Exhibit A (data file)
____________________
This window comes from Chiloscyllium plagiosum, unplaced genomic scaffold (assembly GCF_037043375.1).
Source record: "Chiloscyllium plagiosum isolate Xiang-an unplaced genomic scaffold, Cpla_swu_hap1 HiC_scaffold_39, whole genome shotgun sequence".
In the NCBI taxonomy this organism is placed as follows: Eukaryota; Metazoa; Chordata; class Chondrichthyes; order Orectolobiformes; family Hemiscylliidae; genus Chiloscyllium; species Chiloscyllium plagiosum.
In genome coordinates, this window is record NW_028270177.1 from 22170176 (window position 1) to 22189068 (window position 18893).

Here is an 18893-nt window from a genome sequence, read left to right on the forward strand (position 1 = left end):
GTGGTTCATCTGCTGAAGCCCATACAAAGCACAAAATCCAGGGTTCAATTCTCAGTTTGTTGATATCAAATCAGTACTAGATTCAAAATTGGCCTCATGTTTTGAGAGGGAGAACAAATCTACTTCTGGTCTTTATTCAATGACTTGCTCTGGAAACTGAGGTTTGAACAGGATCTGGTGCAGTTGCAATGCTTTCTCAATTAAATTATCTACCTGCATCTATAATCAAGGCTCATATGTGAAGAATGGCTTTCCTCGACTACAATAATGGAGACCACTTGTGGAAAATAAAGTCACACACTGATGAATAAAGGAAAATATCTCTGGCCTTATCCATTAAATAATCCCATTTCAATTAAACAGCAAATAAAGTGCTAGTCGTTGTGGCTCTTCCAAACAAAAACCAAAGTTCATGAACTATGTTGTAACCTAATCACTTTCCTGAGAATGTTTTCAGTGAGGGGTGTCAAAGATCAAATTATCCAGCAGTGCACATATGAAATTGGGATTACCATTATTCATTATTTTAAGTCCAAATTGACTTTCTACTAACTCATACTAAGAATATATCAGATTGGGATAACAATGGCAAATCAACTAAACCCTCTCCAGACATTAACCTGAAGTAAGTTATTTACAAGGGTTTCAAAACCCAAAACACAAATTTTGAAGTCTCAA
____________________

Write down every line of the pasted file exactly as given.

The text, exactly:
This window comes from Chiloscyllium plagiosum, unplaced genomic scaffold (assembly GCF_037043375.1).
Source record: "Chiloscyllium plagiosum isolate Xiang-an unplaced genomic scaffold, Cpla_swu_hap1 HiC_scaffold_39, whole genome shotgun sequence".
In the NCBI taxonomy this organism is placed as follows: Eukaryota; Metazoa; Chordata; class Chondrichthyes; order Orectolobiformes; family Hemiscylliidae; genus Chiloscyllium; species Chiloscyllium plagiosum.
In genome coordinates, this window is record NW_028270177.1 from 22170176 (window position 1) to 22189068 (window position 18893).

Here is an 18893-nt window from a genome sequence, read left to right on the forward strand (position 1 = left end):
GTGGTTCATCTGCTGAAGCCCATACAAAGCACAAAATCCAGGGTTCAATTCTCAGTTTGTTGATATCAAATCAGTACTAGATTCAAAATTGGCCTCATGTTTTGAGAGGGAGAACAAATCTACTTCTGGTCTTTATTCAATGACTTGCTCTGGAAACTGAGGTTTGAACAGGATCTGGTGCAGTTGCAATGCTTTCTCAATTAAATTATCTACCTGCATCTATAATCAAGGCTCATATGTGAAGAATGGCTTTCCTCGACTACAATAATGGAGACCACTTGTGGAAAATAAAGTCACACACTGATGAATAAAGGAAAATATCTCTGGCCTTATCCATTAAATAATCCCATTTCAATTAAACAGCAAATAAAGTGCTAGTCGTTGTGGCTCTTCCAAACAAAAACCAAAGTTCATGAACTATGTTGTAACCTAATCACTTTCCTGAGAATGTTTTCAGTGAGGGGTGTCAAAGATCAAATTATCCAGCAGTGCACATATGAAATTGGGATTACCATTATTCATTATTTTAAGTCCAAATTGACTTTCTACTAACTCATACTAAGAATATATCAGATTGGGATAACAATGGCAAATCAACTAAACCCTCTCCAGACATTAACCTGAAGTAAGTTATTTACAAGGGTTTCAAAACCCAAAACACAAATTTTGAAGTCTCAA